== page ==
The construction of our house dates from 2013. For reasons of economy, we asked the manufacturer a delivery "out of water, out of air", everything else was managed by us For 2 years, we have not had no concern for humidity, but since last spring we have capillaries on 3 rooms including one north and adjoining a patio much more affected than others. Moisture occurs mainly when an object is in contact with the wall, when we remove it we find mold. This is an office (north, ground = seagrass) 3 bedrooms (south east, laminate floor) and a corridor (interior partitions) heated by an electric floor heating. I tell you it's a house with a single-sided roof and steel tray. what are the solutions? In my case, who should I contact: builder, the chapist? Are there moisture professionals, if so, what are they? Will this naturally subside?
The causes of humidity are many. Your description, although detailed, is not sufficient to establish a diagnosis, you must appeal to a company specializing in these problems, avoiding structures too related to the manufacturer of a system.
The disorders that you quote can have several causes:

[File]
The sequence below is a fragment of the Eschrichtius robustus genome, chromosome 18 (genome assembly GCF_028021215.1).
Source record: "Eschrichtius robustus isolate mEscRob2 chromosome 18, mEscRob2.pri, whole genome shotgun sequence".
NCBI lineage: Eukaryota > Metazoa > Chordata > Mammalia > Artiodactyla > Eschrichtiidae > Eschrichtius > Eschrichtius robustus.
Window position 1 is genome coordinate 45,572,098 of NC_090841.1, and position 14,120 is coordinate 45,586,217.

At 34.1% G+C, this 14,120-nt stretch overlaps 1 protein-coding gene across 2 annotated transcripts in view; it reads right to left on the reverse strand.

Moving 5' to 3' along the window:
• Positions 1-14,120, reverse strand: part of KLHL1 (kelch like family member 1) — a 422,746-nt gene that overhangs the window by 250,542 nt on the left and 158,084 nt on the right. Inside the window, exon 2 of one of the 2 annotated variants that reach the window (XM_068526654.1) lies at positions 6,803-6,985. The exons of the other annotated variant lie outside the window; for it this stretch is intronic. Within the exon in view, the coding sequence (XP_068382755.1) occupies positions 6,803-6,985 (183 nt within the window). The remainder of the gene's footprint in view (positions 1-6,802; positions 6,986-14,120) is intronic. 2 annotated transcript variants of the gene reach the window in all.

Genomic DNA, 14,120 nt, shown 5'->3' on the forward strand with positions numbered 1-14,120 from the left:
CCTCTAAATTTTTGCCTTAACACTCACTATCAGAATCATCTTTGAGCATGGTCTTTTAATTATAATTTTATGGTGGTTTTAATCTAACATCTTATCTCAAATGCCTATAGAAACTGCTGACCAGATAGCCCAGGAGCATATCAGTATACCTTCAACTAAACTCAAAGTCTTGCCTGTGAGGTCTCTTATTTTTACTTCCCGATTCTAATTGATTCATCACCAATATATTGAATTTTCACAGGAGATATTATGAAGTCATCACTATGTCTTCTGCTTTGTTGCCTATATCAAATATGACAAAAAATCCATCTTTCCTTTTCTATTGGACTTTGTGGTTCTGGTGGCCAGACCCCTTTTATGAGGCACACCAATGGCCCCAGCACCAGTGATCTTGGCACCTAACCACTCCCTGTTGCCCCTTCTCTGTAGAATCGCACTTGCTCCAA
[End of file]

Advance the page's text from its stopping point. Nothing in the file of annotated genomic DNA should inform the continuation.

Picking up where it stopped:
1) insufficiently insulated wall, hence condensation phenomena causing the appearance of mold, especially at the floor, sources of thermal bridges (cold spots). This is a track to dig, especially as you indicate that the phenomenon is accentuated on the facades;
2) insufficient air exchange (you do not indicate if you with a VMC installed) accentuating the phenomena of condensation. Recent houses, if built in the state of the art, are very airtight. They therefore require a VMC installation adapted to the volumes to be treated;
3) insufficiently heated premises. Insufficiently heated premises, possibly combined with points 1 and 2, can lead to problems of condensation and mold;
4) capillary lifts. In view of the description and the photos, the track of the capillaries is not obvious. Especially as any new construction is normally equipped at the level of the foundations, a waterproof barrier (strip of arase) prohibiting the rise of moisture from the ground. If it were not the case, your builder would be at fault and he would have to turn against him. DTU20.1).
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